Come along for a panel discussion led by three of South Sudan’s most thoughtful analysts. Thomas Mawan Muortat is from Rumbek, a town at the heart of South Sudan. He studied there and in Sudan, Egypt and the UK and works as an analyst of South Sudan for broadcast media and leading London think tanks. Liz Hodgkin taught history at the University of Khartoum from 1968 to 1973, and was one of the founders of the newsletter Sudan Update in the 1980s. She worked from 2002 to 2009 as the Sudan researcher for Amnesty International. For the past two years, she has been teaching in the history department of Isoke School in the tall green mountains of Eastern Equatoria, South Sudan. Mawan and Liz will be joined by the author, Eddie Thomas, who has worked in Sudan and South Sudan for ten years, as a teacher, human rights worker and researcher.


'Capitalism is Bad for Your Mental Health' with Robert Dellar, Alistair Kemp, and the Association of Musical Marxists
Wednesday 21st January, 7pm

Entry £3, redeemable against any purchase

Robert Dellar's Splitting in Two: Mad Pride and Punk Rock Oblivion, a book of memories and fantasy by one of the founders of Mad Pride has opened the door on a new kind of politics. Being published by Unkant, publishing wing of the Association of Musical Marxists - a group set up by rebel SWP members - is a sign of the left's regroupment, since Mad Pride was heavily associated with Hackney anarchism.

 The AMM persuaded Dellar to read Psycho-Politics by Peter Sedgwick, doyen of the early, libertarian SWP, and this meeting will allow Dellar to talk about what he found. We have invited Alastair Kemp, editor of TheNewhaven Journeyman ("where music, politics and madness meet") to speak as well. There will also be musical interludes by the AMM All Stars. This will be an unusual night of genuinely unpredictable conversation and laughs. 

You can find background reading here ( as well as stuff on Rob's Unkant book ...

[Again] Indroductions presents:
'Contemporary Journalism' with Nick Davies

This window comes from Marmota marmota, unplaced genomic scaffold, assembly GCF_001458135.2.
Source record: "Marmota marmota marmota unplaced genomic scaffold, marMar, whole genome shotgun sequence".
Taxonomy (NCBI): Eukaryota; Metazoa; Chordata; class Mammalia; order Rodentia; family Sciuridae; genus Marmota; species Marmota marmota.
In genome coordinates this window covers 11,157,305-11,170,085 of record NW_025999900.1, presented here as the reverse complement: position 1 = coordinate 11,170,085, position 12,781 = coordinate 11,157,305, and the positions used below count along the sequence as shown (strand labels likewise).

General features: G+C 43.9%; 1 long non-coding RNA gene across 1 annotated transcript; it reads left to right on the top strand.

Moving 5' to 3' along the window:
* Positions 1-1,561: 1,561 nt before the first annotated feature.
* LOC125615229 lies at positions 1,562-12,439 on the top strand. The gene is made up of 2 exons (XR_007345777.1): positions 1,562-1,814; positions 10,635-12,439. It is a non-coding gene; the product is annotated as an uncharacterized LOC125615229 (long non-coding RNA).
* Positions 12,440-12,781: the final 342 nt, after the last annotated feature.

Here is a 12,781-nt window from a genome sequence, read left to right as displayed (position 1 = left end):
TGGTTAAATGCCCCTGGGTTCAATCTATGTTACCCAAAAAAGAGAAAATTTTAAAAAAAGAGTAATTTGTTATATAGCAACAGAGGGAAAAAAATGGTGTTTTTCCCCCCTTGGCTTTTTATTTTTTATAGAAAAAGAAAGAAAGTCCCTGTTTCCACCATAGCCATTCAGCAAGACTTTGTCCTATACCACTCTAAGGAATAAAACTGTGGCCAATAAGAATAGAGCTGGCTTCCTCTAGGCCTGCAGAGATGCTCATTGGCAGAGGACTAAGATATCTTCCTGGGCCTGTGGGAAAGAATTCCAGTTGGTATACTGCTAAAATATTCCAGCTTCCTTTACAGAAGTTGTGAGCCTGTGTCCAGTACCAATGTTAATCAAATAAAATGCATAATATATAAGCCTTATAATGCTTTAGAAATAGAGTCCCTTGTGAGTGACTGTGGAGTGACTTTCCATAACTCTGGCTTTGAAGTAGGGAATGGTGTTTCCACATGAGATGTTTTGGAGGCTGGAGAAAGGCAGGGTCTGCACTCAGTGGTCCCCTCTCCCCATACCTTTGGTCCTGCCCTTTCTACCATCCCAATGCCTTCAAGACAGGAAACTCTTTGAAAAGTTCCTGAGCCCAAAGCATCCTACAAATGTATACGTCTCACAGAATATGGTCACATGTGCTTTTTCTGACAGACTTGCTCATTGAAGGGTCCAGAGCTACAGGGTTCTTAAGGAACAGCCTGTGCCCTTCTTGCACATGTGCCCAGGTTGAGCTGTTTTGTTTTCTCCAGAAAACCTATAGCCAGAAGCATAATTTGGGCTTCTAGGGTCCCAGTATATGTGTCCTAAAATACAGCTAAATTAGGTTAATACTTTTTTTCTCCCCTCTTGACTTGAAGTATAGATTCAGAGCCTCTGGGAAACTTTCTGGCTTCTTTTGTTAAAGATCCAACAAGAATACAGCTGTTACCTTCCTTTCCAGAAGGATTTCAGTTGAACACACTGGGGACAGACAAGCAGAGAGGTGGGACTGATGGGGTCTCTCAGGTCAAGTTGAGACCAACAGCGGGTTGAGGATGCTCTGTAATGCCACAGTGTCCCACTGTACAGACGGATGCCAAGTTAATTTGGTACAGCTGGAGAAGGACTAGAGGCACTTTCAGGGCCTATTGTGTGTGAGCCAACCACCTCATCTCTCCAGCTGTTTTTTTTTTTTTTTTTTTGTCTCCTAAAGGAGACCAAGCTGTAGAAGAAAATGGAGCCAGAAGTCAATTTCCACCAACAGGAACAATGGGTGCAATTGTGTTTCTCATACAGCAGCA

Wednesday 28th January, 7pm

Entry £3, redeemable against any purchase

The first talk in the [Again] series concerns contemporary journalism and the means by which we, as political subjects, find out about the current affairs and the goings on of society and the world. We are joined by award-winning journalist Nick Davies, who will talk about the shocking hacking scandal and its various effects and implications. Journalism is one of the key ways in which truth is spoken to power, and Nick's most recent book Hack Attack, revolves precisely around that democratic principle. In a similar vein, Nick's first book, Flat Earth News, exposed much of the corroption taking place in journlaism today. For more information on his work, visit

[Again] is a London-based organisation aimed at the amplification of an intellectual culture concerned with concepts and problems. We believe that it is possible to propagate such a situation beyond the capacities of the university institution, through the creation and maintenance of an active, independent community. Set up in 2014, Again has hosted numerous talks and reading groups, organized a conference (concerning the philosophy of Georges Bataille), an art exhibition and has much more planned.

The ‘Introductions’ series of talks is aimed at tackling contemporary political issues in an accessible manner. Each half hour talk will be given by an expert in the particular field, ensuring an informed, precise summary of the problems and issues raised therein. A hand-out will be provided with a short book list identifying the key texts in that domain should you wish to read further into the subject. For this series, we’ve picked three exciting topics fundamental to the understanding of politics today. We hope to see you there!

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Housmans Bookshop, 5 Caledonian Road, King’s Cross,
London, N1 9DX
tel: 020 7837 4473